Family Nurse Practitioners Building Patient Relationships

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Patient relationships open the door to confidence and trust.

One of the many responsibilities of family nurse practitioners (FNPs) is building relationships with patients while using evidence-based care to meet their medical needs. Relationship building is essential because it opens the door to patient confidence and trust.

In their daily practice, FNPs focus on the health and general well-being of their patients. The job goes beyond disease prevention, health promotion, education and counseling. They build relationships with their patients, families and the community.

“NPs take the time to develop strong relationships with patients. Although this may take a little more time, patient satisfaction and patient outcomes are better. As patients develop relationships with NPs, they are more inclined, based on NP support, to make better health and lifestyle choices, which should help us meet our quality indicators,” researchers said in “Time and NP Practice: Naming, Claiming, and Explaining the Role of Nurse Practitioners” published in The Journal for Nurse Practitioners.

 For FNPs, nurse practitioner and patient relationships are an essential component for a successful practice, particularly those starting an MSN career. As registered nurses (RNs) continue to seek advanced degrees, including online master’s in nursing degrees, learning how to develop patient relationships become as important as administering nursing care itself.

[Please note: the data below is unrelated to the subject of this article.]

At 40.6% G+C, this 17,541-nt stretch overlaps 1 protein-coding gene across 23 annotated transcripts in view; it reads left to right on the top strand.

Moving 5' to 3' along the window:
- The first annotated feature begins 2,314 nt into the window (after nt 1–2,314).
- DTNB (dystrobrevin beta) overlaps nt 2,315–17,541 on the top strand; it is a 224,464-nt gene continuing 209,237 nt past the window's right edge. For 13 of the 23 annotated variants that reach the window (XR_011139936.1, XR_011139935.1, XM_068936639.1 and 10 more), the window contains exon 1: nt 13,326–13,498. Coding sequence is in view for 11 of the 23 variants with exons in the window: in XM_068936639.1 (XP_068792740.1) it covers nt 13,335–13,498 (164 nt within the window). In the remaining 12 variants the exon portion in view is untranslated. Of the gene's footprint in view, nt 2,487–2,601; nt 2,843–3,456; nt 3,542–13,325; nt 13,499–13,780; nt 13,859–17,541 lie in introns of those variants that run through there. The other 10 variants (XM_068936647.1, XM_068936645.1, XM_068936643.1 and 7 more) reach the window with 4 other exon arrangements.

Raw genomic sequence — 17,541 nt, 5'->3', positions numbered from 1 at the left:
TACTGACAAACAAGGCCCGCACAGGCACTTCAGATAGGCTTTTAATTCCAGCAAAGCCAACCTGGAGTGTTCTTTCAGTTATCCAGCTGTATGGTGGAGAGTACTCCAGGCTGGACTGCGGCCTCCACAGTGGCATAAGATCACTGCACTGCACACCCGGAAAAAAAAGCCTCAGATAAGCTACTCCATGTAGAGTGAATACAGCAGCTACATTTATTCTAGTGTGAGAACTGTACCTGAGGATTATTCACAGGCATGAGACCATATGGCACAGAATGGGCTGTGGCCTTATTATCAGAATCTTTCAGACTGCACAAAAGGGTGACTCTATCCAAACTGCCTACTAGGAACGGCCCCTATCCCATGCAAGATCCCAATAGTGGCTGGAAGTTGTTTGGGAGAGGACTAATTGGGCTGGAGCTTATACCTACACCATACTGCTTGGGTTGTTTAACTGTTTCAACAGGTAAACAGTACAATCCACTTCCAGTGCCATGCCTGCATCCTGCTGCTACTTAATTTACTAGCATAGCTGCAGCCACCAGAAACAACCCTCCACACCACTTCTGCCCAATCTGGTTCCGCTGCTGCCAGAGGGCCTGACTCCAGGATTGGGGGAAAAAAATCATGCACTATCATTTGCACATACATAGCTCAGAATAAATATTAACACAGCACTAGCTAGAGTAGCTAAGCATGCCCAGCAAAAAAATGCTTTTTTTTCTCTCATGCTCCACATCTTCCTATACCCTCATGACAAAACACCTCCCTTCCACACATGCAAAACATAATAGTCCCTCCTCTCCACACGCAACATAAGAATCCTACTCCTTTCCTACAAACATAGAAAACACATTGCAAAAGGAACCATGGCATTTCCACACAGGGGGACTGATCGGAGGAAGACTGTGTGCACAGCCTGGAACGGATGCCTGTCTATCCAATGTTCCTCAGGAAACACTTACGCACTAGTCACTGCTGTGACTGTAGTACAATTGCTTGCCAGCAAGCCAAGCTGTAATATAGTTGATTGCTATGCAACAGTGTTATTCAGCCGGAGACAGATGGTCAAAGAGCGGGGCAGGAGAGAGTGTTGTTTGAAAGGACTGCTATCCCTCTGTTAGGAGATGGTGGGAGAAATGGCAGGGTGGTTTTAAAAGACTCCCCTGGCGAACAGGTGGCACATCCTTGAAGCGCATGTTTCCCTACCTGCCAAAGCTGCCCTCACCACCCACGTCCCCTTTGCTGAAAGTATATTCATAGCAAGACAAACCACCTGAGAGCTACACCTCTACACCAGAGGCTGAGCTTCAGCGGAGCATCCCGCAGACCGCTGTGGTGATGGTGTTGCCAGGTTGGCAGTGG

Importance of Nurse Practitioner and Patient Relationships

According to the American Association of Nurse Practitioners (AANP), an estimated 270,000 nurse practitioners are licensed to practice in the nation. The organization defined the NP’s role as one that provides a “unique emphasis on the health and well-being of the whole person.”

When working in primary care, FNPs are responsible for helping patients through all stages of life, from birth through adulthood, including pregnancy. Because of the spectrum of patient ages and stages, FNPs must be able to build rapport on many levels. A study in the Journal of Advanced Nursing, “The nurse practitioner-client therapeutic encounter: an integrative review of interaction in aged and primary care settings,” noted that three factors played a role in NP-patient relationships:

  1. Nurse practitioner expertise
  2. A positive exchange
  3. A high level of patient engagement

“Nurse practitioners who are open and respectful, who encourage patients to provide more information about their lives and condition and are perceived by the client to be empathetic, are providing affirmation to the client,” the study found.

Indeed, Cindy Cooke, past AANP president, said that the education and training NPs undergo prepares them to build therapeutic relationships. NPs use evidence-based diagnostic tools to determine healthcare needs and develop treatment plans. They do the same for relationship building.